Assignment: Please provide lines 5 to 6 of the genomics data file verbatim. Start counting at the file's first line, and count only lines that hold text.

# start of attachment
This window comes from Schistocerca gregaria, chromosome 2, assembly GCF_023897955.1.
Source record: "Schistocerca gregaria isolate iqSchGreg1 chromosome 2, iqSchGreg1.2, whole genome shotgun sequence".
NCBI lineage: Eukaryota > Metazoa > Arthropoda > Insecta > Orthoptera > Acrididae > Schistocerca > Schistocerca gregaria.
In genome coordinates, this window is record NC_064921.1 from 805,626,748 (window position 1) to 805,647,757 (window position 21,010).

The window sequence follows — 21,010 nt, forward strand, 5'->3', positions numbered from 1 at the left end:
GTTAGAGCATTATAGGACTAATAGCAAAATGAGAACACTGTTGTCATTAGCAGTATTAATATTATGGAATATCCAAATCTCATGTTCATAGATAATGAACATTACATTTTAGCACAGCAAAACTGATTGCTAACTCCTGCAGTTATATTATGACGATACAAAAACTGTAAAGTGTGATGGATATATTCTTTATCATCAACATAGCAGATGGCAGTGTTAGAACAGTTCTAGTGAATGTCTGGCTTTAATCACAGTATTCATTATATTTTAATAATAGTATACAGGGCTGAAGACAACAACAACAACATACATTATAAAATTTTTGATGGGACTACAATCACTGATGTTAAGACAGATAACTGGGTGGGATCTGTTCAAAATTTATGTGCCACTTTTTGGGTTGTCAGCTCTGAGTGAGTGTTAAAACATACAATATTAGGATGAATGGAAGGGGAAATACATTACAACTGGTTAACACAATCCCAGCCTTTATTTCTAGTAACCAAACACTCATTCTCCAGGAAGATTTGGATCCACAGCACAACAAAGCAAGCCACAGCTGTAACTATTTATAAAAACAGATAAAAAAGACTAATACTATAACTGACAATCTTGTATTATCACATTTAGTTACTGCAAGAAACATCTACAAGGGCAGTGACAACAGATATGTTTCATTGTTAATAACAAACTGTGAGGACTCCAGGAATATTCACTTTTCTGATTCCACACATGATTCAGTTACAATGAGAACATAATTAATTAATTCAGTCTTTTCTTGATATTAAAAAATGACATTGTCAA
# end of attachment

The window sequence follows — 21,010 nt, forward strand, 5'->3', positions numbered from 1 at the left end:
GTTAGAGCATTATAGGACTAATAGCAAAATGAGAACACTGTTGTCATTAGCAGTATTAATATTATGGAATATCCAAATCTCATGTTCATAGATAATGAACATTACATTTTAGCACAGCAAAACTGATTGCTAACTCCTGCAGTTATATTATGACGATACAAAAACTGTAAAGTGTGATGGATATATTCTTTATCATCAACATAGCAGATGGCAGTGTTAGAACAGTTCTAGTGAATGTCTGGCTTTAATCACAGTATTCATTATATTTTAATAATAGTATACAGGGCTGAAGACAACAACAACAACATACATTATAAAATTTTTGATGGGACTACAATCACTGATGTTAAGACAGATAACTGGGTGGGATCTGTTCAAAATTTATGTGCCACTTTTTGGGTTGTCAGCTCTGAGTGAGTGTTAAAACATACAATATTAGGATGAATGGAAGGGGAAATACATTACAACTGGTTAACACAATCCCAGCCTTTATTTCTAGTAACCAAACACTCATTCTCCAGGAAGATTTGGATCCACAGCACAACAAAGCAAGCCACAGCTGTAACTATTTATAAAAACAGATAAAAAAGACTAATACTATAACTGACAATCTTGTATTATCACATTTAGTTACTGCAAGAAACATCTACAAGGGCAGTGACAACAGATATGTTTCATTGTTAATAACAAACTGTGAGGACTCCAGGAATATTCACTTTTCTGATTCCACACATGATTCAGTTACAATGAGAACATAATTAATTAATTCAGTCTTTTCTTGATATTAAAAAATGACATTGTCAA